Cowdrey's crowning glory

Wisden CricInfo staff

July 11, 2003

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All Today's Yesterdays - July 11 down the years

July 10 | July 12

1968
An Edgbaston fairytale. England began the third Test against Australia - and Colin Cowdrey became the first man to make 100 Test appearances. He marked it with his 21st Test century. At the close of this first day Cowdrey was 95 not out, but after 30 tense minutes on the second morning he reached a famous hundred. It must have been written in the heavens: Cowdrey even survived pulling a muscle and having Geoff Boycott as a runner for half his innings.

1930
English audiences saw plenty of Don Bradman down the years, but he was never better than this. On the first day of the third Test at Headingley, Bradman lashed an unbeaten 309 in Australia's mammoth 458 for 3. In terms of time, his double-century is the fastest in Test history - Astle and all - at 214 minutes. He was only the third man to make a century before lunch on the first day of a Test, and remains the only man to make 300 in a day. Bradman eventually went for 334. It was his highest Test score - although he rated his 254 at Lord's in 1930 higher.

1930
On the same day, New Zealand's most productive legspinner was born. No Kiwi leggie has more than Jack Alabaster's 49 Test wickets, although they did come at a cost of almost 40 each. Alabaster's 21 Tests were spread over 16 years, and he never took a five-for. His best performance was at Cape Town in 1961-62, when he bowled South Africa to defeat with a couple of four-fors. That was his best series - in five Tests he snared 22 wickets.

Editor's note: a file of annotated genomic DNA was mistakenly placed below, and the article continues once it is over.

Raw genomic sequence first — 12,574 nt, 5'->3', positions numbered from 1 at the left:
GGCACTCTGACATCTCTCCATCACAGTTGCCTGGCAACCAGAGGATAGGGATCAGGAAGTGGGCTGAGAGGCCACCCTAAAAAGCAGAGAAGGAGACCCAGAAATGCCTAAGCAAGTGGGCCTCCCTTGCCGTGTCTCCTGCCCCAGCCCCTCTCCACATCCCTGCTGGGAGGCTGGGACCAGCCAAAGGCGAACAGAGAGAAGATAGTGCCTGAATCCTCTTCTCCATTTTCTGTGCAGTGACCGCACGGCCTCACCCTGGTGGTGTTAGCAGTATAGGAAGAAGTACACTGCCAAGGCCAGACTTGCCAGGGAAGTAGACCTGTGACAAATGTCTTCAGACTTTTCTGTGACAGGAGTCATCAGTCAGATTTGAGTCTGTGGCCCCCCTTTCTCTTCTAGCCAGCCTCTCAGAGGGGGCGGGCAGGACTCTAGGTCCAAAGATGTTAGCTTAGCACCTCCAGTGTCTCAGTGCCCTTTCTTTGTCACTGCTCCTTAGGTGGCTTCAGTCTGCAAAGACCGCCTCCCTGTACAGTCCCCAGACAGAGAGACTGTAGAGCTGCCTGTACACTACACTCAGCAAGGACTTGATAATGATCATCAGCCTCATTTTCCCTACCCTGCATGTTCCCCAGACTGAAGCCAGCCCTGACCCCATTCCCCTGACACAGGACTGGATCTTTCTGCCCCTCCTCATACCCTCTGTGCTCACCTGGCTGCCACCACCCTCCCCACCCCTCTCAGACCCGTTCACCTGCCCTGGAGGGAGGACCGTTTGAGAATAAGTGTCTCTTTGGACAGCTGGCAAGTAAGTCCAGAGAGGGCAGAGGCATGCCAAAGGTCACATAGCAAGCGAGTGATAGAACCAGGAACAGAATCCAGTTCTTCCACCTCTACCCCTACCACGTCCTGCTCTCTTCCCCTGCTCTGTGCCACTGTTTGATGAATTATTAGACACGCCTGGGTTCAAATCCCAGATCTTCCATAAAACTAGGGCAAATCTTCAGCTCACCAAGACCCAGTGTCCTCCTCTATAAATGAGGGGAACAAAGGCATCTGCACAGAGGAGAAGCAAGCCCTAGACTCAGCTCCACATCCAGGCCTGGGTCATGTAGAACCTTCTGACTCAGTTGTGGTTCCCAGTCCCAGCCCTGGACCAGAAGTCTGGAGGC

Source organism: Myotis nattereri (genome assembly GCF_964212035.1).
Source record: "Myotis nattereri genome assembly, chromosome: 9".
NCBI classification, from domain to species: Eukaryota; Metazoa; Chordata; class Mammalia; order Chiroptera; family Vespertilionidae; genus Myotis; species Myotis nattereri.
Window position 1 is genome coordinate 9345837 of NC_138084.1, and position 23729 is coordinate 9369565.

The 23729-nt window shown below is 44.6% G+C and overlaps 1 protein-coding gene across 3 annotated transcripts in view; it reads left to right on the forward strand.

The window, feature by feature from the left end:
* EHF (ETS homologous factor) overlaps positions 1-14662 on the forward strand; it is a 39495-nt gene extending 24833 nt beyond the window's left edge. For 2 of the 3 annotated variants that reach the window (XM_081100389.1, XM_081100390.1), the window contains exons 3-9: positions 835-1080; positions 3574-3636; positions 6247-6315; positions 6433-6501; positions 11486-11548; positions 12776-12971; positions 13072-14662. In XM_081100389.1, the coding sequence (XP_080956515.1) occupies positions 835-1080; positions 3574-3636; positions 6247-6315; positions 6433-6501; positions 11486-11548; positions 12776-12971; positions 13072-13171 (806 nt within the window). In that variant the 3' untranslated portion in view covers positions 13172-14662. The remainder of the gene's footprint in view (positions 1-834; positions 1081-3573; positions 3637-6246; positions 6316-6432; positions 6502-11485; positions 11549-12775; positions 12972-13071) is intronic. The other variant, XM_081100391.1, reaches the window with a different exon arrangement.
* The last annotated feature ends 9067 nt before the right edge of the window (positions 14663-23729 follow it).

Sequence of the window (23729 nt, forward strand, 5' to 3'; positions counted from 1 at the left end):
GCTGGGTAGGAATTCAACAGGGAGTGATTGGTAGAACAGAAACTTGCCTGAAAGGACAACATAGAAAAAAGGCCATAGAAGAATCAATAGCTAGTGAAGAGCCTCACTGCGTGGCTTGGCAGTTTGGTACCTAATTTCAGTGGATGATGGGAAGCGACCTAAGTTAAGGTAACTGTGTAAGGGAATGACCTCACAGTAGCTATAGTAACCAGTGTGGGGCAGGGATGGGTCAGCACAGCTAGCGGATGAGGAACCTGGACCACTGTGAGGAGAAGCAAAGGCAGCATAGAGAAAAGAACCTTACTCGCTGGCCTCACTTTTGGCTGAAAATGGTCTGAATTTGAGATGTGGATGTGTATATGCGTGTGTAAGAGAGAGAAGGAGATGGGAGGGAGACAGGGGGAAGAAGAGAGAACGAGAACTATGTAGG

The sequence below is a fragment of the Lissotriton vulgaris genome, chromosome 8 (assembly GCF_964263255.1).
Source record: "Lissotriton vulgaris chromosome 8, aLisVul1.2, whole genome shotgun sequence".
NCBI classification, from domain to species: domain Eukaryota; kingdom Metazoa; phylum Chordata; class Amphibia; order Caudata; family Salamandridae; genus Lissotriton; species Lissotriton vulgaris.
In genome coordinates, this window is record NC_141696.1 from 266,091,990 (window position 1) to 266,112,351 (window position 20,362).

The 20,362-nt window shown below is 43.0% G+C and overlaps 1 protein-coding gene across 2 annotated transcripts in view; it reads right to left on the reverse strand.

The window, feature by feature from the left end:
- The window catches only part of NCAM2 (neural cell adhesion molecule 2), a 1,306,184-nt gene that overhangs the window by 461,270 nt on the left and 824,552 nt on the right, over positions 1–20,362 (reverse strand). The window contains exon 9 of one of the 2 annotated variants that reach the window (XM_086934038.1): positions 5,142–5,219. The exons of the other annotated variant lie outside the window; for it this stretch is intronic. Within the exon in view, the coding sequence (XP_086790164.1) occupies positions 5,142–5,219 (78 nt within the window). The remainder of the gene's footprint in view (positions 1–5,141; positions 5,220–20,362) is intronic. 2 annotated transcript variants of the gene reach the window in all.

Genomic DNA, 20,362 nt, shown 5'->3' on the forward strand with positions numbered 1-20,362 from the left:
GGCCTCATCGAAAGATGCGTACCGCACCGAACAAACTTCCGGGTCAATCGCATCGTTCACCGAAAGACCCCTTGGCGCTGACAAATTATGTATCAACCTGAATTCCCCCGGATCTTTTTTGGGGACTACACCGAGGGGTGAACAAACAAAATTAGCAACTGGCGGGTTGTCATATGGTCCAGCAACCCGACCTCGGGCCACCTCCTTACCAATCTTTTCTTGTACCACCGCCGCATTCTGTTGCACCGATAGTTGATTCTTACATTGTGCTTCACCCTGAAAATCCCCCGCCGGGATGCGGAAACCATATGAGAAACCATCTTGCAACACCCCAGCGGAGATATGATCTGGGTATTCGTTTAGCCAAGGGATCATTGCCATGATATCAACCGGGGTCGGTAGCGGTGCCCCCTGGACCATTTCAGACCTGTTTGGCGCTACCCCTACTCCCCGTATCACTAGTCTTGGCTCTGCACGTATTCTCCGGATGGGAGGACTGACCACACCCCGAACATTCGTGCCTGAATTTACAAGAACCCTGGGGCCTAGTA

1950
Another Antipodean leggie is born. Jim Higgs played all of his 22 Tests between 1977-78 and 1980-81, and was probably Australia's finest wrist-spinner between Richie Benaud and Shane Warne. Like Warne he struggled against India: against everyone else Higgs averaged less than 29, against India it was 47. But he did take his best figures against India - 7 for 143 at Chennai in 1979-80. More peculiarly, he was bowled by the only ball he faced on the 1975 tour of England. He later became a Test selector.

1848
The first known ten-for. Kent's Edmund Hinkly took 10 for 48 against an England XI at Lord's. He'd taken six in the first innings as well, but despite being skittled for 120 and 74, England won by 55 runs.

1971
Birth of the man who can't bowl, can't throw. Queensland fast bowler Scott Muller's two Tests will always be remembered for a sound-effects mike picking up someone - allegedly Shane Warne - saying that Muller couldn't bowl or field. Warne denied the suggestion, and it was later attributed to a Channel 9 cameraman. By the time this happened, Muller was bowling India out in a tour match for Queensland, and making barbed comments to Warne via the stump mike.

Other birthdays
1893 Jack Durston (England)
1951 Sridharan Jeganathan(Sri Lanka)

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